Table 1: Laboratory findings and clinical information for four patients with IgD multiple myeloma: All IgD MM patients had high levels for SFLCs, and circulating plasma cells. Only the highest levels of free light chains are recorded in the table. All patients had multiple "monoclonal" bands, including patient 3 in whom IgD band overlapped transferrin band in beta region. The patient numbers are the same as in Figure 1. View Table 1

An additional noteworthy finding was the presence of circulating plasma cells in all IgD MM patients. Only patient 3 reached circulating plasma cells high enough to be called plasma cell leukemia. The IgD band in patient 3 overlapped the transferrin band and monoclonal lambda light chain band was in the beta region.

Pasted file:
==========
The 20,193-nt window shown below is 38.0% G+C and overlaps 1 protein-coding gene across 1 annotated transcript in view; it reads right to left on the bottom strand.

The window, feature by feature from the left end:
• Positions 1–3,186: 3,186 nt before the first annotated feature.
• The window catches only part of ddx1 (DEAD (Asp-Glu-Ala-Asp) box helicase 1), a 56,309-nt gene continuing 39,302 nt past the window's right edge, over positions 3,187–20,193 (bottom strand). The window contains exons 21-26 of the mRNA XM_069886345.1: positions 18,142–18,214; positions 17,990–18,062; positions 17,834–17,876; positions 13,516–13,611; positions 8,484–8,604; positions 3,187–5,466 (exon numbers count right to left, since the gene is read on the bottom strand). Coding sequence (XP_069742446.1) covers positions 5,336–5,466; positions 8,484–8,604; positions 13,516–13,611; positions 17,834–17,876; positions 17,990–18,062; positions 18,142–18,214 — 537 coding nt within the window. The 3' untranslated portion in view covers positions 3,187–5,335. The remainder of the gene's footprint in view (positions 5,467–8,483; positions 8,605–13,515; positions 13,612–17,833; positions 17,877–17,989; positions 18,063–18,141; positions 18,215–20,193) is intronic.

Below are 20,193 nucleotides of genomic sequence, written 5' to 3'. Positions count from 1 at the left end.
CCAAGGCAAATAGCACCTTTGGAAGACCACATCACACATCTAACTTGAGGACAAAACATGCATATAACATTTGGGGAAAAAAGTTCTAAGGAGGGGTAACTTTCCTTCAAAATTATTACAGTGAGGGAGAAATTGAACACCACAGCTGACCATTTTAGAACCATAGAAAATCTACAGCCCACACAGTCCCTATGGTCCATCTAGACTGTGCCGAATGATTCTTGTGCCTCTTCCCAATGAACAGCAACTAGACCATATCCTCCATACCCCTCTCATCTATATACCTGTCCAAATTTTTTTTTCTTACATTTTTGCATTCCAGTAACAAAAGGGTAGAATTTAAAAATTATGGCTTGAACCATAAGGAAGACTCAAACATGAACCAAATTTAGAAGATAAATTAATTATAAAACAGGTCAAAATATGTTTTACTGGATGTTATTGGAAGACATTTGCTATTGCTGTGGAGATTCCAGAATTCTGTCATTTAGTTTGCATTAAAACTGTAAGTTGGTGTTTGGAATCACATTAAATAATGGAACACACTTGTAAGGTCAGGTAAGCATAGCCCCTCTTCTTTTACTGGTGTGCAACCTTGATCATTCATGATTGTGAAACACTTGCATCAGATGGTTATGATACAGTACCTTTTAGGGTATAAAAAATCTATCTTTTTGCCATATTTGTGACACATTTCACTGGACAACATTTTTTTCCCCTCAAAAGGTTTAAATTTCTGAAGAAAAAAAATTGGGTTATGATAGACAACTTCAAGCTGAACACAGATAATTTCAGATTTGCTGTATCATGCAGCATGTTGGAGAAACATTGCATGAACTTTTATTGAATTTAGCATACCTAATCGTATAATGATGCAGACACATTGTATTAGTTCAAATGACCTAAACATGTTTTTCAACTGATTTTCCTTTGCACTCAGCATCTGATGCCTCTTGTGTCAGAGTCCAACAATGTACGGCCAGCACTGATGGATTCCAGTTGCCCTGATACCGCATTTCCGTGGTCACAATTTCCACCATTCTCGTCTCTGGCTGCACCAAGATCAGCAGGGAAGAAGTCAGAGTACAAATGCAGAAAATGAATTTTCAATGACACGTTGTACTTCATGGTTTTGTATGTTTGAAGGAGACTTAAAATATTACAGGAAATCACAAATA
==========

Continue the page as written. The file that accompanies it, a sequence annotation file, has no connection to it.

The average length of survival from the time of diagnosis was 22 months. Even when the one outlier, patient 1, with only one month's survival was excluded, the average length of survival of 29 months was still markedly shorter than that noted for IgG and IgA- intact immunoglobulin-producing light chain predominant multiple myelomas. The average survival in LCPMM was 43 months and the corresponding figure for conventional intact immunoglobulin producing MM was 65 months [8,9]. The average survival for IgD MM at 22 months was significantly lower than that for even LCPMM (P = 0.04), despite the low number for IgD MM cases.